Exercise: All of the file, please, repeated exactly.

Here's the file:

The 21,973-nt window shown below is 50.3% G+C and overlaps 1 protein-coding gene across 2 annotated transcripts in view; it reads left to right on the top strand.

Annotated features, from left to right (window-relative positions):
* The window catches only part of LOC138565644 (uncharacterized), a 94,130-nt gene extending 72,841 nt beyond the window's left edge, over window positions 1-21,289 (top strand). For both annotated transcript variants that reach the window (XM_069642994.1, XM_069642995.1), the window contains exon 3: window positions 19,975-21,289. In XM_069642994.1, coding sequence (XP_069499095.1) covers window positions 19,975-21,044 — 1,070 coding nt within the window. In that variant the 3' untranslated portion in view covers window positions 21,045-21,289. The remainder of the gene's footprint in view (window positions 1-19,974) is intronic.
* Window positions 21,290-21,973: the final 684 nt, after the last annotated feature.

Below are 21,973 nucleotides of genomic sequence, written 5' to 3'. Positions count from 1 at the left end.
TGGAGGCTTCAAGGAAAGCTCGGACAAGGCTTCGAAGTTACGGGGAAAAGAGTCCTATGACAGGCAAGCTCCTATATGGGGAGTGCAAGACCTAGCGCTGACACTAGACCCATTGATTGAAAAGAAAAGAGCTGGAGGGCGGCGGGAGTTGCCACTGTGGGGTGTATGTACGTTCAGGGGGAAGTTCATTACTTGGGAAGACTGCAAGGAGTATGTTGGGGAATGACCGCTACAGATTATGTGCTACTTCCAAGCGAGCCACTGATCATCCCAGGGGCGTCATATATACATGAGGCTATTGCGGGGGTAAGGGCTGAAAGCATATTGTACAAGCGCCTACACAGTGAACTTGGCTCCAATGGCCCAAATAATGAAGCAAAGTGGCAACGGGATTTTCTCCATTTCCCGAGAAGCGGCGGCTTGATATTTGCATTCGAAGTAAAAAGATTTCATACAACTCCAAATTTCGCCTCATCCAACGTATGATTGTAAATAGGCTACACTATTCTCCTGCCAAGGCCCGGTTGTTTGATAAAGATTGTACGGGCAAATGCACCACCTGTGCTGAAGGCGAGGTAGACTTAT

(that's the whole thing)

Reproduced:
The 21,973-nt window shown below is 50.3% G+C and overlaps 1 protein-coding gene across 2 annotated transcripts in view; it reads left to right on the top strand.

Annotated features, from left to right (window-relative positions):
* The window catches only part of LOC138565644 (uncharacterized), a 94,130-nt gene extending 72,841 nt beyond the window's left edge, over window positions 1-21,289 (top strand). For both annotated transcript variants that reach the window (XM_069642994.1, XM_069642995.1), the window contains exon 3: window positions 19,975-21,289. In XM_069642994.1, coding sequence (XP_069499095.1) covers window positions 19,975-21,044 — 1,070 coding nt within the window. In that variant the 3' untranslated portion in view covers window positions 21,045-21,289. The remainder of the gene's footprint in view (window positions 1-19,974) is intronic.
* Window positions 21,290-21,973: the final 684 nt, after the last annotated feature.

Below are 21,973 nucleotides of genomic sequence, written 5' to 3'. Positions count from 1 at the left end.
TGGAGGCTTCAAGGAAAGCTCGGACAAGGCTTCGAAGTTACGGGGAAAAGAGTCCTATGACAGGCAAGCTCCTATATGGGGAGTGCAAGACCTAGCGCTGACACTAGACCCATTGATTGAAAAGAAAAGAGCTGGAGGGCGGCGGGAGTTGCCACTGTGGGGTGTATGTACGTTCAGGGGGAAGTTCATTACTTGGGAAGACTGCAAGGAGTATGTTGGGGAATGACCGCTACAGATTATGTGCTACTTCCAAGCGAGCCACTGATCATCCCAGGGGCGTCATATATACATGAGGCTATTGCGGGGGTAAGGGCTGAAAGCATATTGTACAAGCGCCTACACAGTGAACTTGGCTCCAATGGCCCAAATAATGAAGCAAAGTGGCAACGGGATTTTCTCCATTTCCCGAGAAGCGGCGGCTTGATATTTGCATTCGAAGTAAAAAGATTTCATACAACTCCAAATTTCGCCTCATCCAACGTATGATTGTAAATAGGCTACACTATTCTCCTGCCAAGGCCCGGTTGTTTGATAAAGATTGTACGGGCAAATGCACCACCTGTGCTGAAGGCGAGGTAGACTTAT